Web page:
Trent Watkins, PhD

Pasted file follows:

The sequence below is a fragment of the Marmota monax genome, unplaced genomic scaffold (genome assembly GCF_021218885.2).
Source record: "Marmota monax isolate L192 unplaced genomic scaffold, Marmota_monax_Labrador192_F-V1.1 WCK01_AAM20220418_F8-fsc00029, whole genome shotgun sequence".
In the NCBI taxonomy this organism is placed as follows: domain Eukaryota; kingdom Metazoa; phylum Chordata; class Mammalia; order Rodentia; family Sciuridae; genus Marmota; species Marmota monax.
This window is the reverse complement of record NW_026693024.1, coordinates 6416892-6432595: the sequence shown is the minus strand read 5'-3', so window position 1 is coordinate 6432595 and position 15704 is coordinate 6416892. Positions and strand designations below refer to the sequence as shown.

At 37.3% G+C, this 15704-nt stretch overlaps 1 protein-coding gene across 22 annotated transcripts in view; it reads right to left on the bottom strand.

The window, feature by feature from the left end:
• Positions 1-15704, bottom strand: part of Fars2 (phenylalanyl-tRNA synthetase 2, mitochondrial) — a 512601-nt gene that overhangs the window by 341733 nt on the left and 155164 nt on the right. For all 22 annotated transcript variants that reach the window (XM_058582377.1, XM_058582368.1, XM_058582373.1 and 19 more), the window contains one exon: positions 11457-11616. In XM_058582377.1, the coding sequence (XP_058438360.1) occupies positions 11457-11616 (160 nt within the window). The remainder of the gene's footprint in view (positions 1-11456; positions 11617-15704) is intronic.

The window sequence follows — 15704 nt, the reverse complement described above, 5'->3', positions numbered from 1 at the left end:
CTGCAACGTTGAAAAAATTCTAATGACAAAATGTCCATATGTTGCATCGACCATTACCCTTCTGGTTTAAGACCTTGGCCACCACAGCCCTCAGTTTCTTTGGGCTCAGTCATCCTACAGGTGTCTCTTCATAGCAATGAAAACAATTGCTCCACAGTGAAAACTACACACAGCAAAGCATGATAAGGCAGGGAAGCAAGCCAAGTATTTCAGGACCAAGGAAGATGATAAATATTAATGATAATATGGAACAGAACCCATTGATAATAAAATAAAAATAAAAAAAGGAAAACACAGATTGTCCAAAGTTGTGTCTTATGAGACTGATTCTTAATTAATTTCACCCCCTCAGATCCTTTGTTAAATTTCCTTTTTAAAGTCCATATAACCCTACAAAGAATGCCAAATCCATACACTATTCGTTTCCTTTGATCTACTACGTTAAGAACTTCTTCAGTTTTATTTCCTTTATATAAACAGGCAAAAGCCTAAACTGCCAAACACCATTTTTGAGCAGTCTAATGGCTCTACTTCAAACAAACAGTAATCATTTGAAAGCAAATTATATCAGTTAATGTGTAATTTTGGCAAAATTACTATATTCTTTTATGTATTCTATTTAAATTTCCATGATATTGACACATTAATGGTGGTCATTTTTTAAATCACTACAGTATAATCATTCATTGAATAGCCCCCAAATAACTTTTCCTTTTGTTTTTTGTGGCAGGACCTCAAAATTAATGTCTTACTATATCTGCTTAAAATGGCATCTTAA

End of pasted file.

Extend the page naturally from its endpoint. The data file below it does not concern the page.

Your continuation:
The road to my current efforts to fight neurodegeneration has involved twists and turns. My first direct involvement in biomedical research career began at the University of North Texas Health Science Center during high school summer breaks, exploring the mechanisms of a DNA repair enzyme. Inspired by the complexities of biochemistry and the remarkable history of scientific breakthroughs in the San Francisco Bay Area, I traveled to Berkeley for undergraduate studies in Molecular and Cell Biology. There I trained in the laboratory of Lasker Award winner Daniel Koshland, Jr., working to develop new approaches for the treatment of Alzheimer’s disease and other dementias. Those efforts set me on the path to a career in Neuroscience. My next stop was graduate studies at Stanford University in the laboratory of Ben Barres, a pioneer in the biology of glia, the support cells that make up the majority of the brain. Though I envisioned a strictly academic career path, I was then enticed by the unique opportunities to pursue postdoctoral research in the laboratory of Marc Tessier-Lavigne at Genentech, Inc. Those studies led to a joint effort with Joe Lewcock to understand the surprising intersection between axon regeneration and neurodegeneration. Following that training, appointment as a Biomarkers Scientist in Early Development at Genentech introduced me to the important challenges of clinical trial design and execution. I am now privileged to incorporate these diverse experiences into my laboratory’s efforts at the Baylor College of Medicine to understand how intrinsic repair programs can help to define the fates of neurons in conditions ranging from glaucoma to spinal cord injury.